Sukhoi Civil in talks with Interjet over upgraded SSJ100

Interjet upgraded SSJ100 Mexico’s Interjet may become the launch operator of the winglet-equipped SSJ100 outside Russia (SuperJet International)

Russia’s Sukhoi Civil Aircraft Co (SCAC), manufacturer of the Sukhoi Superjet 100 (SSJ100) regional jet, is in talks with Mexico’s Interjet Airlines, the largest operator of the type outside Russia, regarding the replacement of its outstanding SSJ100 orders with the aircraft’s upgraded versions.

The Mexican airline has announced it will be phasing out some of its SSJ100 fleet orders in view of the possible delivery of the modernised iteration, which comes equipped with fuel-friendly blended winglets. The move is a part of new three-year strategic growth plan through 2021, the airline announced last week.

Interjet currently operates 22 of the Russian-built jets, all of which were delivered before mid-2016 and, according to the initial contract with the planemaker, the delivery of eight additional aircraft is pending.

SCAC has confirmed to Russian Aviation Insider that it has been negotiating the substitution of the outstanding orders with the upgraded versions. Besides the winglets, the modernized aircraft come fitted with new cabin interiors and improved avionics. Although no information regarding the possible timeframe of the altered deliveries has been disclosed, Interjet nevertheless remains likely to become the launch customer of the winglet-equipped SSJ100 outside Russia.

Inside Russia, the upgraded aircraft’s wingtip additions – dubbed ‘sabrelets’ because of their sabre-like shape – are to be implemented on the 100 units ordered by Aeroflot last week. Sukhoi Civil expects to win certification for the modification approval before the end of this year.

“SCAC continues to be a valued Interjet partner and the two companies are in constant discussions to find new and better ways of improving Interjet’s competitive market position as it relates to their fleet and training etc,” Interjet has told to ATO.ru, Russian Aviation Insider’s sister publication.

The airline has also denied the rumour, spread in the media earlier, that it was pondering abandoning the type, saying it will only phase out some of the older aircraft in view of the delivery of the upgraded versions. “Superjet 100 has been an integral part of Interjet’s success to date and we will continue to operate this aircraft where it makes operational and economic sense,” Interjet emphasised.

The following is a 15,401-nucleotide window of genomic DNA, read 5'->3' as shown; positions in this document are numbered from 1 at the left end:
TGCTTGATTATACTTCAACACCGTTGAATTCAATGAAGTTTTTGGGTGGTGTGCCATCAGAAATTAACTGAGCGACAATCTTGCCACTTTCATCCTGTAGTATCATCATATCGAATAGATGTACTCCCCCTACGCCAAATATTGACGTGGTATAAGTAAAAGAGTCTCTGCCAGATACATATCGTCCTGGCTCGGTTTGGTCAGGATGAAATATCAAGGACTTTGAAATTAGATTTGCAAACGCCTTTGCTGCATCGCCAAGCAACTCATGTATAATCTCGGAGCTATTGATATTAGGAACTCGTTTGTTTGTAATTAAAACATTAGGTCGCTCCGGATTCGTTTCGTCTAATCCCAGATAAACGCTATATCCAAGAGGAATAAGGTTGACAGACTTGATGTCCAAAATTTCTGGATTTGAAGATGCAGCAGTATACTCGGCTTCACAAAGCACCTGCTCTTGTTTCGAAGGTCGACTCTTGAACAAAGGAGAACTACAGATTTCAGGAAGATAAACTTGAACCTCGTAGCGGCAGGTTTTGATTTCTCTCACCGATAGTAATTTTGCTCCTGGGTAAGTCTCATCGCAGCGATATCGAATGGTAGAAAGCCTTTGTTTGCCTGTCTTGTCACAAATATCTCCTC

In its new three-year strategic growth plan, Interjet also mentions plans to install a SSJ100 flight simulator at its Toluca Training Centre and “will have quick access to an enhanced spare parts inventory in Mexico City.”

The initial contract noted that all 30 SSJ100s would be delivered to the Mexican operator before Q2 2017. However, in late 2016, the airline requested SCAC to provide residual value guarantees for the aircraft to enable the calculation of possible sale prices for when it decides to phase out some of its fleet. In early 2018 the airline reported it had suspended operations of four aircraft due to alleged delays in engine maintenance. The original equipment manufacturer assured it was supplying the parts and components ordered by the carrier on time, but noted that the size of the spare parts pool depends heavily on financial issues.

As of mid-September, public flight tracking services have shown just 12 of Interjet’s SSJ100s operational. XA-JLP has been grounded since April 7, XA-LME since May 28, XA-ALJ, XA-BVM, XA-BVM and XA-NGO since June 15, 19, 22 and 28 respectively, and XA-BMO and XA-PPY since August 6 and 9. Finally, XA-PBA remains in storage after it collided with an airbridge at Mexico City airport in late 2015.

According to Interjet’s Q2 2018 report, the airline’s operational expenses surged by 21 per cent year-on-year, reaching 6.2 billion pesos (US$329 million) due mainly to fuel cost spikes, the devaluation of the national currency and increasing leasing and maintenance costs. It also mentions a $39 million compensation cost for the extended downtime of its SSJ100s.

At the end of Q2, Interjet posted $307 million revenue, up 9.6 per cent year-on-year. In the same period, it reported a net loss of $7.5 million against $6 million profits for the same period last year.

Today Interjet’s total fleet amounts to 85 aircraft, including 47 Airbus A320s, three Airbus A320neos, six Airbus A321s, seven A321neos, and 22 SSJ100s. The airline has an order for 35 Airbus A320neos, and is planning to add 20 more A320neos to be delivered over the next five years.

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4 Trackbacks & Pingbacks

  1. Brussels Airlines is not planning to renew SSJ100 wet-leases - Russian aviation news
  2. Aeroflot Sukhoi Superjet 100 fleet grows to 50 russian regional aircraft
  3. Sukhoi offers to upgrade the Superjet fleet of Mexico’s Interjet with extra seating and winglets
  4. Sukhoi to cut Superjet deliveries and focus on aftersales support

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